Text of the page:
I am a retired litigator, a Yiddishist, a Yiddish translator, historian, and writer. I have translated many Yiddish Yizkor (memorial) book excerpts, military reports, memoirs, letters, reportage, and recorded Yiddish memoirs into English, many of which I will publish on this site. Being the daughter of Holocaust survivors and fluent in Yiddish, I felt it was my obligation to keep their history, and the history of others like them, alive. And, as my very wise husband, Dr. Martin Green, reminds me when I falter, if I don’t do it, who will?
While translating Yizkor books, I came across random comments made by WWII Jewish partisans such as: “Moshe was in Madrid so he could handle a machine gun”; “Duvid was in Barcelona, so he knew how to blow up a train”; “Hinde was with the medical units near Belchite—she had a touch like an angel when she removed a bullet.”
Who were these people and why were they in Spain during the 1930s? The Spanish monarchy exiled them if they refused to convert to Catholicism or burned them at the stake if they converted but maintained their Jewish customs. By the 16th century, there were no openly Jewish people living in Spain, so finding Jews fighting in Spain, for Spain, in mid-twentieth century, intrigued me.
I began researching these Jewish fighters—why did they volunteer to fight in a Spanish war, what happened to them in Spain, and, finally, what happened to them afterward. Many books have been written about the Spanish Civil War, but they seldom mention the Jewish experience. Although several papers have been published recently about these Jewish Spanish Civil War volunteers, they only reference an occasional comment made by one of these men. These comments are generally used to support one of two propositions: Jews went to Spain because the Communist Party ordered them to do so, or Jews went to Spain to prove they weren’t cowards. I found no supporting facts in anything I read that had been written by these men in Yiddish that would support either contention.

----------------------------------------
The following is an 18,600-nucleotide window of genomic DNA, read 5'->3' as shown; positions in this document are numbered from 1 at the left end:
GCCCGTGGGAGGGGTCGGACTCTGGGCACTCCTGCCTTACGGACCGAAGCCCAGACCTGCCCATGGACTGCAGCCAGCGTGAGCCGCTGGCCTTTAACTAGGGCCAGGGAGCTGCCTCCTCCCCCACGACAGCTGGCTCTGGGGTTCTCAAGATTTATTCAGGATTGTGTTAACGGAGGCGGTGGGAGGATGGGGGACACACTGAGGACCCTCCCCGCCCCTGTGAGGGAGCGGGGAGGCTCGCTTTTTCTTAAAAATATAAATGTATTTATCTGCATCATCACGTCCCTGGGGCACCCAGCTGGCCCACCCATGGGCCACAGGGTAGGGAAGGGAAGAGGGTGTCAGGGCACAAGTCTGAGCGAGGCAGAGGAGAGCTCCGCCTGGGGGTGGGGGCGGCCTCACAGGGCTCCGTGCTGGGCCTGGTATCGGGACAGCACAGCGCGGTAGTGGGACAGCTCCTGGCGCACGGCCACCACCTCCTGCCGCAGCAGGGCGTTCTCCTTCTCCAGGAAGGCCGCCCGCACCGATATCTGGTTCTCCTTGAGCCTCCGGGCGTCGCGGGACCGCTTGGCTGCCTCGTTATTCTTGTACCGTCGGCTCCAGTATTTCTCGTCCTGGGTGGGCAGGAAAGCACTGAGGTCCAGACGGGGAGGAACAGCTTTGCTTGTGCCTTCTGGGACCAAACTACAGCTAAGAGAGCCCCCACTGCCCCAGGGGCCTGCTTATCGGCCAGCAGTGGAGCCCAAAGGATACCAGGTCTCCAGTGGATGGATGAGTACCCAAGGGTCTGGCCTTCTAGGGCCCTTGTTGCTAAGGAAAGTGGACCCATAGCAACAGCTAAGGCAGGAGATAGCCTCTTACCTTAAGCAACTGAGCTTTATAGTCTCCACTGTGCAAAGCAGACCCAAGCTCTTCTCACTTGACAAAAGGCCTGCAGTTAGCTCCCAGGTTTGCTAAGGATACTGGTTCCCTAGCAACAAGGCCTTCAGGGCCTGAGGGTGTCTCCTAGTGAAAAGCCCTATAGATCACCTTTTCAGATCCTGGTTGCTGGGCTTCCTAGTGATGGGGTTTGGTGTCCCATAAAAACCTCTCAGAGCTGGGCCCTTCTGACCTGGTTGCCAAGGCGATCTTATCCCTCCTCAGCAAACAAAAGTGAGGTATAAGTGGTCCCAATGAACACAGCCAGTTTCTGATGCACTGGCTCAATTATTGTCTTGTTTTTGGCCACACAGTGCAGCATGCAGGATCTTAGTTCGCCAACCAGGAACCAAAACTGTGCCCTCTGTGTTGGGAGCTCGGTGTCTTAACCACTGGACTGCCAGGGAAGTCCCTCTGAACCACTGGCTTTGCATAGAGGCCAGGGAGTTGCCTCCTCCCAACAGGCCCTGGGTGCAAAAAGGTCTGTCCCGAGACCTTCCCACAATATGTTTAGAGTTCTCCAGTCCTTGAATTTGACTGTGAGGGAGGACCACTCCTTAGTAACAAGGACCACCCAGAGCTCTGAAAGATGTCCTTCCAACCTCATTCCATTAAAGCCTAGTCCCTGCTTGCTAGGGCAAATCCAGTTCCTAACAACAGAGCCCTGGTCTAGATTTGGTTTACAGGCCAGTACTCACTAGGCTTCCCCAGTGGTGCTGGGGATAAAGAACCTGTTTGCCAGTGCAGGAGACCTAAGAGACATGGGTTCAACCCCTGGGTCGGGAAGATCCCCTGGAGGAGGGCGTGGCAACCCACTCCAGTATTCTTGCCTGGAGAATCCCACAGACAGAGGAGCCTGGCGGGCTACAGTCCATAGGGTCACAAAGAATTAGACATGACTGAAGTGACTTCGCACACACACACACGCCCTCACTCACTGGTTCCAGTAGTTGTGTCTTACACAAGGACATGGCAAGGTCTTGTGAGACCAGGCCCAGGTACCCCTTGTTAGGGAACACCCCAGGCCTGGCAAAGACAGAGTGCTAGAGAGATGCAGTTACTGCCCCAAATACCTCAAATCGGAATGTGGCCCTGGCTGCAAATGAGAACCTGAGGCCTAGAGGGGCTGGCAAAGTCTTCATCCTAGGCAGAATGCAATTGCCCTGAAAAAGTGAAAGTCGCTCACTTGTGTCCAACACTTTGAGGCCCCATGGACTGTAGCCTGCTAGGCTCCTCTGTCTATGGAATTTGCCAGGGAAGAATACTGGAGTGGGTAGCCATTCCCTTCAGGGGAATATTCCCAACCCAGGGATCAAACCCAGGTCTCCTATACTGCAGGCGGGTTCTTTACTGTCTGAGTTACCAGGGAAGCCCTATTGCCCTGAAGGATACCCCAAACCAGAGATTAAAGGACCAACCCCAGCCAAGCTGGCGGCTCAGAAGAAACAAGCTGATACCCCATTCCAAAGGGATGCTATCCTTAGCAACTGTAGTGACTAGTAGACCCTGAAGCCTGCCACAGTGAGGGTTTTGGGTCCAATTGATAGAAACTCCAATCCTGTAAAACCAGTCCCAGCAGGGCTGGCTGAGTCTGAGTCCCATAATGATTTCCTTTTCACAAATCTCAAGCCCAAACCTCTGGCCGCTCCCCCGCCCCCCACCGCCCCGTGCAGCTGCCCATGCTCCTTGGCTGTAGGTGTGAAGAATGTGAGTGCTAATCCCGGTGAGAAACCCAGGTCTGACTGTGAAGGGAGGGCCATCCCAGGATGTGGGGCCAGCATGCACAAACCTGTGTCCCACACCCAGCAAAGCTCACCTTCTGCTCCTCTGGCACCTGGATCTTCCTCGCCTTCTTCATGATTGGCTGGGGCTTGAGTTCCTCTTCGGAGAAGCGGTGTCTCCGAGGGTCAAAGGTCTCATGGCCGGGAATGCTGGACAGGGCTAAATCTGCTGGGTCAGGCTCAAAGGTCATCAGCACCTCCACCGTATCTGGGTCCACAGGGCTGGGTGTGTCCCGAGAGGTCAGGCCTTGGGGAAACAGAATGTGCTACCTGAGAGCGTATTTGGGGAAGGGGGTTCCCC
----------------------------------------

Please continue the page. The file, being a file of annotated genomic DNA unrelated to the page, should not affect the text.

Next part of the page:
I let the Jewish people who took part in the Spanish Civil War speak for themselves. By translating all their words into English, not just the words that an author chooses to prove their point, readers can make up their own mind. I chose books, articles, and reportage written by pro and anti-Communist writers. Their stories became the primary source material for Kaddish for the Fallen: Jews Fighting Fascism, the story of the Jewish International Brigade volunteers in the Spanish Civil War (expected to be completed in early 2024). Kaddish tells the stories of those Jews who actively fought fascism from 1933 through 1948.
Kaddish For the Fallen is based on my translations of memoirs, books, and reportage of the time and my subsequent research on the Spanish battlefields. It is a history of Jewish antifascists who understood that appeasement is never the answer. As I write, I will also include many of my related translations on this site. I have no vested interest in any position taken by my readers, but I hope to hear from you and your comments about these translations.